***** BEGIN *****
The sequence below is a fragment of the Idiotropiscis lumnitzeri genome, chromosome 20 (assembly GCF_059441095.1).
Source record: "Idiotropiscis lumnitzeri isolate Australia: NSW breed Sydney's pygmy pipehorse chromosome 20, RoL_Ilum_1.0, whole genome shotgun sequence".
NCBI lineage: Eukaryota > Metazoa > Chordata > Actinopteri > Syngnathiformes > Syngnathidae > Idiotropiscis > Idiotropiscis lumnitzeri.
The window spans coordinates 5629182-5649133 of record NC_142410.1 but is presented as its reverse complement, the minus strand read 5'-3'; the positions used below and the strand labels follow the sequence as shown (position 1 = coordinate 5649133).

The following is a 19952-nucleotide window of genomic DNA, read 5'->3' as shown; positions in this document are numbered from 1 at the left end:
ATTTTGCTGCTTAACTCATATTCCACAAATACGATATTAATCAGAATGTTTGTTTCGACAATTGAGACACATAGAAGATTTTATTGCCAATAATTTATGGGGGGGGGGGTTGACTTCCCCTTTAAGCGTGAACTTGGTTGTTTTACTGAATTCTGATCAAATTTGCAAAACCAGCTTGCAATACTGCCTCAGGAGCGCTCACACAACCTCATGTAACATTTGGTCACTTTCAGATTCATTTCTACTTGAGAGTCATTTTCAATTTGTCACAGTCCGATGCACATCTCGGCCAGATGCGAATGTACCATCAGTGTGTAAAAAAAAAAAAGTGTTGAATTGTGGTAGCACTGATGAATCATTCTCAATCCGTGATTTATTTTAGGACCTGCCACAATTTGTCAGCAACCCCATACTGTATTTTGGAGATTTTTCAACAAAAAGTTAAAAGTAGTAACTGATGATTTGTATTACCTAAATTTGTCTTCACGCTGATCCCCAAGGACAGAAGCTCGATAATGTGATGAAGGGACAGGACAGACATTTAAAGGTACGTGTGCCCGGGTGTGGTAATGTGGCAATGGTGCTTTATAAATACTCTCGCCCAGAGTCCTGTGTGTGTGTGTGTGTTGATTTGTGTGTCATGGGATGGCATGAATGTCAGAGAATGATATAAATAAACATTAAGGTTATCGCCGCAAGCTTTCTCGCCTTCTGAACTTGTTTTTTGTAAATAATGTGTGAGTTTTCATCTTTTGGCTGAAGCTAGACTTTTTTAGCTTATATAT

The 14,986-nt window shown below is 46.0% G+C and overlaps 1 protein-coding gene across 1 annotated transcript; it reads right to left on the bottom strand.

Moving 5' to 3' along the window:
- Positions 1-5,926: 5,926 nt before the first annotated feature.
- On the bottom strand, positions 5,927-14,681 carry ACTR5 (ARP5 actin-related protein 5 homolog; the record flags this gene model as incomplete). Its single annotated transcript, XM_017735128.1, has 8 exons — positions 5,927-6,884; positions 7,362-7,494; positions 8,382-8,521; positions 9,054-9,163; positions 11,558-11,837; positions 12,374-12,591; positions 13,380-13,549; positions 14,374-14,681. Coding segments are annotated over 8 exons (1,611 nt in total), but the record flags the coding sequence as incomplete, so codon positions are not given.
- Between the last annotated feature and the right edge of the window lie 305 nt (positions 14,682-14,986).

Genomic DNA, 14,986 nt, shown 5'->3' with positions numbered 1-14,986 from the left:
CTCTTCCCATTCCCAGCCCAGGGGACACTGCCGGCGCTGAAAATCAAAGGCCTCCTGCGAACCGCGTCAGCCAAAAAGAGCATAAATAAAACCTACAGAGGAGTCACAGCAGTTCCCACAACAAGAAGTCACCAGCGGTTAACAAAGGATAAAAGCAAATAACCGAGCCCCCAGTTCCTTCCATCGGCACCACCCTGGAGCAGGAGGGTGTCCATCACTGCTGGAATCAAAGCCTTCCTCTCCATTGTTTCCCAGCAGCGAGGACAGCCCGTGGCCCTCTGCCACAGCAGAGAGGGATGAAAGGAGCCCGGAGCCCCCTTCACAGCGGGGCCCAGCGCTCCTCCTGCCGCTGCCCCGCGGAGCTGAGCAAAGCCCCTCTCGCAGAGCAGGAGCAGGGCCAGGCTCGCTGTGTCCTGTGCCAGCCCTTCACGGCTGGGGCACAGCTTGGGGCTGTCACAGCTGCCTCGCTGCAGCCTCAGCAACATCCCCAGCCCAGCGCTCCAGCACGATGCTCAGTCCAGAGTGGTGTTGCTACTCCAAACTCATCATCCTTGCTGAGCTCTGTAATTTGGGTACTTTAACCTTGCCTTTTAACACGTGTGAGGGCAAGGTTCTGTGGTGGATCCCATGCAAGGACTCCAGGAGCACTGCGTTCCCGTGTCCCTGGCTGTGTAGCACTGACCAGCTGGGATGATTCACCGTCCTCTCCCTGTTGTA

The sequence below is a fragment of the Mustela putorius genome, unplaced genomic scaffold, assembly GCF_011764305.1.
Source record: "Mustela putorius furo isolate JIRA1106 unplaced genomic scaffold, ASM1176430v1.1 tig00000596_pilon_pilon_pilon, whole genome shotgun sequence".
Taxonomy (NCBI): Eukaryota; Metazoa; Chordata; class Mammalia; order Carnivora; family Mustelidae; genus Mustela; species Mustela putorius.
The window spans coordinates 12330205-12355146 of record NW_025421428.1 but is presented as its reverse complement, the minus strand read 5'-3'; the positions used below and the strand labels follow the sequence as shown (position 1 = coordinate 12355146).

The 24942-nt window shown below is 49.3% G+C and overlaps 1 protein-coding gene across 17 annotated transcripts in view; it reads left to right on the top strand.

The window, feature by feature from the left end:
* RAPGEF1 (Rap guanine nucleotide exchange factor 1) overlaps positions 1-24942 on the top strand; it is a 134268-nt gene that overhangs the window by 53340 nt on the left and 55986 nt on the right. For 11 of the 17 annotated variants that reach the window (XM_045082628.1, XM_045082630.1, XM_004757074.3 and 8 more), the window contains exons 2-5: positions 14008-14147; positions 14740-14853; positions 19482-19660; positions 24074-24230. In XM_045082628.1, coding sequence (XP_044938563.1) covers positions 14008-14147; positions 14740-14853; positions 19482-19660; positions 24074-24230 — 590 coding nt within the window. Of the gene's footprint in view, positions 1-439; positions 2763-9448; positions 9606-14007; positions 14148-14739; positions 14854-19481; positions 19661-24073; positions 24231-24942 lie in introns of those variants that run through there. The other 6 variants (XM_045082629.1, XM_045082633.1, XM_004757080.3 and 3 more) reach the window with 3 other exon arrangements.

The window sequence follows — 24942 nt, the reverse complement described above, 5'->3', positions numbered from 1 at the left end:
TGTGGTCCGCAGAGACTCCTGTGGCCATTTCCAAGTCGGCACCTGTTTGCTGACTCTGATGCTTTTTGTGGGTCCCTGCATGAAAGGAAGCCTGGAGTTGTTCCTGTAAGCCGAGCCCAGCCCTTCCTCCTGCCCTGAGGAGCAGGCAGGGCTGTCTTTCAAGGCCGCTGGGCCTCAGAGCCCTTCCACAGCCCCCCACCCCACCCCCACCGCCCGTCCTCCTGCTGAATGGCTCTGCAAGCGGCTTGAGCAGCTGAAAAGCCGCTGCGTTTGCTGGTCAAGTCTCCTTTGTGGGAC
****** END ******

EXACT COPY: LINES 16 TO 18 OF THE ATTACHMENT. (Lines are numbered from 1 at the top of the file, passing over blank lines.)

Taxonomy (NCBI): Eukaryota; Metazoa; Chordata; class Mammalia; order Carnivora; family Mustelidae; genus Mustela; species Mustela putorius.
The window spans coordinates 12330205-12355146 of record NW_025421428.1 but is presented as its reverse complement, the minus strand read 5'-3'; the positions used below and the strand labels follow the sequence as shown (position 1 = coordinate 12355146).

The 24942-nt window shown below is 49.3% G+C and overlaps 1 protein-coding gene across 17 annotated transcripts in view; it reads left to right on the top strand.